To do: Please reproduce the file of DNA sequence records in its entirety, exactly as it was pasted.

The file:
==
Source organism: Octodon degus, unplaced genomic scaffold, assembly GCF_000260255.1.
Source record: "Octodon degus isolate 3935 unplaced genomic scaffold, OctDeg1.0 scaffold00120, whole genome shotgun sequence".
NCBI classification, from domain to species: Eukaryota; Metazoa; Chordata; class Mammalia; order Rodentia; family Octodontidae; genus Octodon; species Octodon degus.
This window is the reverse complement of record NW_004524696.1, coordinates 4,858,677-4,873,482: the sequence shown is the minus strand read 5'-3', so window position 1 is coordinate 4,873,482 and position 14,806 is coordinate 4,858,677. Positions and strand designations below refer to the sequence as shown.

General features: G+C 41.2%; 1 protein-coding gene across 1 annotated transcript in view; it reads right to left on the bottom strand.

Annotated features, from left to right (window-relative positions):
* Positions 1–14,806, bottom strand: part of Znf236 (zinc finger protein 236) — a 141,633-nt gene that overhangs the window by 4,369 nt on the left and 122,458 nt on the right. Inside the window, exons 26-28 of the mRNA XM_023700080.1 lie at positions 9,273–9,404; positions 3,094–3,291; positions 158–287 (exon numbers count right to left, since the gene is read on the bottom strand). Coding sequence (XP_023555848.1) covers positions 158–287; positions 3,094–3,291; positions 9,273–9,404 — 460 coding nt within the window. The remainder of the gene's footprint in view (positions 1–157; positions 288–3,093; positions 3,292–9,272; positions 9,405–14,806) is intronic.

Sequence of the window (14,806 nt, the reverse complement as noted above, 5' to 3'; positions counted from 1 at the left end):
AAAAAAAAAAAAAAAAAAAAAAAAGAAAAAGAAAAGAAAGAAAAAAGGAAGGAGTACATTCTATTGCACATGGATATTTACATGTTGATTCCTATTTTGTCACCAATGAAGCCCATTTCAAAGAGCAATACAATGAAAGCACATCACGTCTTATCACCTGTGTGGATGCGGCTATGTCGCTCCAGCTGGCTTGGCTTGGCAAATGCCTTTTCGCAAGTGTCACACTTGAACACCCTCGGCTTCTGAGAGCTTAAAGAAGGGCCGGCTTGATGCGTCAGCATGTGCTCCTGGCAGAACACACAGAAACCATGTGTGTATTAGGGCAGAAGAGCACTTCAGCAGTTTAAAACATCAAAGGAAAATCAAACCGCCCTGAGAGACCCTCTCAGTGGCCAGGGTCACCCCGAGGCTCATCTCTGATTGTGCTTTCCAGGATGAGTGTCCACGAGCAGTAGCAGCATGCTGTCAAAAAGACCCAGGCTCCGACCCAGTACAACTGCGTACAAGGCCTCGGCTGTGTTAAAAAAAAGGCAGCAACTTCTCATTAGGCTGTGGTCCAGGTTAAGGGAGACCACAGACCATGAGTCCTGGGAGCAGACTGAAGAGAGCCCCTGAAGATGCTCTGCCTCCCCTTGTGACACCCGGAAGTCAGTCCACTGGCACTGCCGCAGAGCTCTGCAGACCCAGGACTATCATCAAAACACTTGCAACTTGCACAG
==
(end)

Source organism: Octodon degus, unplaced genomic scaffold, assembly GCF_000260255.1.
Source record: "Octodon degus isolate 3935 unplaced genomic scaffold, OctDeg1.0 scaffold00120, whole genome shotgun sequence".
NCBI classification, from domain to species: Eukaryota; Metazoa; Chordata; class Mammalia; order Rodentia; family Octodontidae; genus Octodon; species Octodon degus.
This window is the reverse complement of record NW_004524696.1, coordinates 4,858,677-4,873,482: the sequence shown is the minus strand read 5'-3', so window position 1 is coordinate 4,873,482 and position 14,806 is coordinate 4,858,677. Positions and strand designations below refer to the sequence as shown.

General features: G+C 41.2%; 1 protein-coding gene across 1 annotated transcript in view; it reads right to left on the bottom strand.

Annotated features, from left to right (window-relative positions):
* Positions 1–14,806, bottom strand: part of Znf236 (zinc finger protein 236) — a 141,633-nt gene that overhangs the window by 4,369 nt on the left and 122,458 nt on the right. Inside the window, exons 26-28 of the mRNA XM_023700080.1 lie at positions 9,273–9,404; positions 3,094–3,291; positions 158–287 (exon numbers count right to left, since the gene is read on the bottom strand). Coding sequence (XP_023555848.1) covers positions 158–287; positions 3,094–3,291; positions 9,273–9,404 — 460 coding nt within the window. The remainder of the gene's footprint in view (positions 1–157; positions 288–3,093; positions 3,292–9,272; positions 9,405–14,806) is intronic.

Sequence of the window (14,806 nt, the reverse complement as noted above, 5' to 3'; positions counted from 1 at the left end):
AAAAAAAAAAAAAAAAAAAAAAAAGAAAAAGAAAAGAAAGAAAAAAGGAAGGAGTACATTCTATTGCACATGGATATTTACATGTTGATTCCTATTTTGTCACCAATGAAGCCCATTTCAAAGAGCAATACAATGAAAGCACATCACGTCTTATCACCTGTGTGGATGCGGCTATGTCGCTCCAGCTGGCTTGGCTTGGCAAATGCCTTTTCGCAAGTGTCACACTTGAACACCCTCGGCTTCTGAGAGCTTAAAGAAGGGCCGGCTTGATGCGTCAGCATGTGCTCCTGGCAGAACACACAGAAACCATGTGTGTATTAGGGCAGAAGAGCACTTCAGCAGTTTAAAACATCAAAGGAAAATCAAACCGCCCTGAGAGACCCTCTCAGTGGCCAGGGTCACCCCGAGGCTCATCTCTGATTGTGCTTTCCAGGATGAGTGTCCACGAGCAGTAGCAGCATGCTGTCAAAAAGACCCAGGCTCCGACCCAGTACAACTGCGTACAAGGCCTCGGCTGTGTTAAAAAAAAGGCAGCAACTTCTCATTAGGCTGTGGTCCAGGTTAAGGGAGACCACAGACCATGAGTCCTGGGAGCAGACTGAAGAGAGCCCCTGAAGATGCTCTGCCTCCCCTTGTGACACCCGGAAGTCAGTCCACTGGCACTGCCGCAGAGCTCTGCAGACCCAGGACTATCATCAAAACACTTGCAACTTGCACAG